The World’s Best Caves For Spelunking, Just In Time For National Caves And Karst Day

Since the beginning of time, human beings have been fascinated with caves, and there’s a good reason for that. Caves are beautiful and mysterious and hold the promise of the unknown. They have managed to capture our collective imaginations as we wonder what strange and hidden worlds are waiting to be discovered.

Karsts are a form of landscape created when limestone and bedrock erode and create beautiful landmarks. Caves and karsts have always had symbolic and spiritual meanings for many cultures. They have been seen as sacred spaces and places for people to commune with the forces of the universe.

We’ve decided to go ahead and talk about the beauty and wonder of exploring caves because June 6th is observed every year as National Caves and Karst Day. To help do our part in inspiring people to begin this hobby, we thought we’d take a few moments to introduce people to some of the best caves in the world for spelunking.

These caves are known for their exceptional beauty and for being unique environments for people to explore.

Reed Flute Cave (Guilin, China)

Located in Guilin, China, Reed Flute Cave is known as the “Palace of Natural Arts.” It gained its name because there’s a type of reed that grows outside of it, and this reed can be made into flutes. It’s a cave that’s been explored since the Tang Dynasty.

There are over 70 inscriptions that date back as far as 792 AD that can be found within it. For years, it was essentially unknown to many residents in the area but was rediscovered during World War II as refugees escaped advancing Japanese troops.

Today, this cave is colored with multicolored artificial light, and there is a multitude of stalagmites and stalactites for people to see. Many of them are named according to the legends that are associated with them or to what they resemble, so they have names such as Fish Tail Peak, Crystal Palace, and Dragon Pagoda.

Škocjan Caves (Kras Plateau of South-West Slovenia)

Comprising more than 4 miles of underground passage and having a total depth of 200 yards, this cave system has plenty to explore for the casual spelunker. It’s known for its many waterfalls and one of the largest known underground chambers in the world. Scientists from all over the world study it for its unique karstic phenomena.

It has also been certified by UNESCO as a World Heritage Site due to the fact that the caves have great historical and cultural significance and have been inhabited since prehistoric times. Every year, the caves attract over 100,000 visitors, and tours are not only conducted in Slovenian but also in English, German, and Italian.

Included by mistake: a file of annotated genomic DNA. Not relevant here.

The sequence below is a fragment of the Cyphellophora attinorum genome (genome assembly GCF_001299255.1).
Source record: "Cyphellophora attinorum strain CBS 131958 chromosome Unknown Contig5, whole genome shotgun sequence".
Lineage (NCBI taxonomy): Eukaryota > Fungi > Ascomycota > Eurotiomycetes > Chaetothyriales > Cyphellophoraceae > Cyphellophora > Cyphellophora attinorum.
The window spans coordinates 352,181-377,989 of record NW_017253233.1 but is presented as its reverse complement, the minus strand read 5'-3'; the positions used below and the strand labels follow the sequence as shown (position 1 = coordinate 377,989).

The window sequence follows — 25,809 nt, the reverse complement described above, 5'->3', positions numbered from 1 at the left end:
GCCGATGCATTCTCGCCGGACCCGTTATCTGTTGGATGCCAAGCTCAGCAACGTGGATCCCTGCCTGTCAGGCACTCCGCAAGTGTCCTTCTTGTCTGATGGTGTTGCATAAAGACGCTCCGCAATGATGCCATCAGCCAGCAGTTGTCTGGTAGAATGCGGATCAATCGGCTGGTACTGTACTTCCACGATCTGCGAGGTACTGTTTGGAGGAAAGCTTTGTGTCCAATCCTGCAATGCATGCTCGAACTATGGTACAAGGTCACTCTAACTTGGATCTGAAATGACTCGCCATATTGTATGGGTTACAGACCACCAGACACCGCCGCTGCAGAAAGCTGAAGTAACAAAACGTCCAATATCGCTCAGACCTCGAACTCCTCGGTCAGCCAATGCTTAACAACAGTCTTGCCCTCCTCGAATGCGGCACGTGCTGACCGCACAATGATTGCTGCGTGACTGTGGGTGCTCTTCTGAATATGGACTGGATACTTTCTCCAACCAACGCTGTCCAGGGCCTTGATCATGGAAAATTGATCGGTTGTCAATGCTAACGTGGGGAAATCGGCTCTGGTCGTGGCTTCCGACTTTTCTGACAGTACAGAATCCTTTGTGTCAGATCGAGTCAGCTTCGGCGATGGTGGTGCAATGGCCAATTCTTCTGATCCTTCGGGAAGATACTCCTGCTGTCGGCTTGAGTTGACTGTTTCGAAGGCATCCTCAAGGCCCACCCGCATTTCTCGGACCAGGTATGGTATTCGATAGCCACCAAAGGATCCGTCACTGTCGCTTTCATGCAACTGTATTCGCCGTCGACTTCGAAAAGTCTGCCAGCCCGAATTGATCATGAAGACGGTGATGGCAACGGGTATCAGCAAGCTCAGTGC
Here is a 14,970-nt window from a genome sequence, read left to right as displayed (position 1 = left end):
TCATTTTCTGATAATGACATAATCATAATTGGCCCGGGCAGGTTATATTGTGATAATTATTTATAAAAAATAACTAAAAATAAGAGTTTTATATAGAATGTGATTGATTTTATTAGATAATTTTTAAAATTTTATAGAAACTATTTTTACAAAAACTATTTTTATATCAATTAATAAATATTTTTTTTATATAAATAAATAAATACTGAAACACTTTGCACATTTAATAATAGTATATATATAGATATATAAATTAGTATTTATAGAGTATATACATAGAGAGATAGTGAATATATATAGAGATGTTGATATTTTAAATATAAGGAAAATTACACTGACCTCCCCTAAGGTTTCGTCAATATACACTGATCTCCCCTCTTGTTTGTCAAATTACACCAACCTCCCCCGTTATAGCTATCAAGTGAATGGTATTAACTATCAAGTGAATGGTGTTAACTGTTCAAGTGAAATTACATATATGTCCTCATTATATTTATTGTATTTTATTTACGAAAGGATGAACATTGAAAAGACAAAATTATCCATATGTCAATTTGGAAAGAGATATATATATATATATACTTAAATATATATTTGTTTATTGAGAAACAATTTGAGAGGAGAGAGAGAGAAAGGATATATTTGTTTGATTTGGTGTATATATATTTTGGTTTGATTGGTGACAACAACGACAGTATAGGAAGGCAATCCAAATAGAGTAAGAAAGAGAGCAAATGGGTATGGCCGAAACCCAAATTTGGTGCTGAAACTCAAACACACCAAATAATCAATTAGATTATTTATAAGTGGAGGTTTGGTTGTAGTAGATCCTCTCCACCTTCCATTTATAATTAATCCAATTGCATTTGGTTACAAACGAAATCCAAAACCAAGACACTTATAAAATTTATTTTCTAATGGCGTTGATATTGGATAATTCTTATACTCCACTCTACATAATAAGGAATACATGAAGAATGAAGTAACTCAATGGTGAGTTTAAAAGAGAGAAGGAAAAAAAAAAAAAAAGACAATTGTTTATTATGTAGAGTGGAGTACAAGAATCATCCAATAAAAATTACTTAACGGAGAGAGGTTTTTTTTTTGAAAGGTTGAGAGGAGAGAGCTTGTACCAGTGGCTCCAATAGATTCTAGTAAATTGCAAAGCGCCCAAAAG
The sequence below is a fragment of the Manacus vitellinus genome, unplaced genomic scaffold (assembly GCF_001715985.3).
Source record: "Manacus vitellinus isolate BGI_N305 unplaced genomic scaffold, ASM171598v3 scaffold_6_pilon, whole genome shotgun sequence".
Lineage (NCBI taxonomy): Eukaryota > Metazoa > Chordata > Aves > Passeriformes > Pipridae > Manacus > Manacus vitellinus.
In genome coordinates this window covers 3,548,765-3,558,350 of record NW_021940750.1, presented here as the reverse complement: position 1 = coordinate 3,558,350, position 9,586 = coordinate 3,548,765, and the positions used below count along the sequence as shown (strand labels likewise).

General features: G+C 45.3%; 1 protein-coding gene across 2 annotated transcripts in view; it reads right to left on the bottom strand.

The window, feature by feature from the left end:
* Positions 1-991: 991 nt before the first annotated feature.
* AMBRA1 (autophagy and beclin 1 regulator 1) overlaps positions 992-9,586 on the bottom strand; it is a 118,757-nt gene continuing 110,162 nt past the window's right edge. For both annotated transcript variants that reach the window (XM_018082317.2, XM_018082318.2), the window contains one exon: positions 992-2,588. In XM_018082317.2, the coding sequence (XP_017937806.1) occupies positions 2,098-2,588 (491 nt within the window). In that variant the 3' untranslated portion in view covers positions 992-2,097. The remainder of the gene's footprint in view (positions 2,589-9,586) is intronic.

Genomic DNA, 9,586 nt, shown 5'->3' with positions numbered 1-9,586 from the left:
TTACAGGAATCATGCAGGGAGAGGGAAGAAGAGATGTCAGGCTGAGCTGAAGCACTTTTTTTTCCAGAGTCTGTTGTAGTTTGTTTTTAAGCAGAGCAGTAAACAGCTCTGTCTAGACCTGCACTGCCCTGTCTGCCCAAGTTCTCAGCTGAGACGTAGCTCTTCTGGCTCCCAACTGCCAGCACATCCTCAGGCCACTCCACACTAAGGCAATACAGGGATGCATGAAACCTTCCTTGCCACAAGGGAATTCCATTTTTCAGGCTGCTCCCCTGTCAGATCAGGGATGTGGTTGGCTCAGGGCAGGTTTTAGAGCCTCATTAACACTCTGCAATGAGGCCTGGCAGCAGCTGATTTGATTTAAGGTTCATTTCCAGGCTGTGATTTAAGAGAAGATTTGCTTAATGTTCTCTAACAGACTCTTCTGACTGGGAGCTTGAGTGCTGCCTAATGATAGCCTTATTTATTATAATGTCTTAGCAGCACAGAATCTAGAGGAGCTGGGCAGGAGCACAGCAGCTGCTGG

Mammoth Cave (Mammoth Cave National Park in South-Central Kentucky)

Mammoth Cave is one of the longest cave systems in the world and the park which encompasses parts of it was first established as a National Park in 1941. In 1981, the site was named a World Heritage Site. In 1990, it was also named an International Biosphere Reserve, and in 2021, it was designated as a Dark Sky Park.

Mammoth Cave has more than 420 miles of passageway to explore. Tourists can also expect lighted tours of parts of the cave system that range from as short as an hour to as long as six hours.

Blue Grotto (Anacapri, Campania, Italy)

This is probably one of the more unique caves on our list because it’s actually a sea cave that’s situated on the island of Capri in Southern Italy. Sunlight shines through seawater and through an underwater cavern, and this causes the caverns to be illuminated in a mystical-looking blue light.

During the 18th century, the caverns were avoided by islanders and passing sailing ships because there were legends that it was filled with monsters and/or sea hags. It was rediscovered by the public during the 19th century when German writer August Kopisch was taken to the grotto by local fisherman Angelo Ferraro.

Nowadays, the caves can be visited by tourists, but even booking transportation to them can become pricey.

Fingal’s Cave (Staffa, Scotland)

This is another sea cave on our list. It’s located on the uninhabited island of Staffa, in the Inner Hebrides of Scotland. It’s a part of the National Nature Reserves of Scotland and it’s named after the eponymous hero of a poem written by James Macpherson.

This rugged cave was first discovered in 1772 and has been an important place in folklore and Scotland’s culture. This cave is known for its fantastic acoustics, as well as its surreal and seemingly supernatural atmosphere.

Waitomo Caves (North Island of New Zealand)

A surreal experience that no one should ever miss is a visit to the Waitomo Glowworm Caves. Located on the North Island of New Zealand, this cave is known for its population of Arachnocampa luminosa — a species of glowworm that can only be found in New Zealand.

These worms light up the caves in a way that gives them an almost supernatural aura. These caves are widely accessible to the public, and there are plenty of adventure and rafting tours for people to enjoy. Hopefully, the caves on our list provide everyone who is thinking about cave exploration with some ideas of where to start.

Of course, there are thousands of amazing caves out there waiting to be explored, so we encourage everyone to find the ones they think they might be interested in exploring and find out more about them.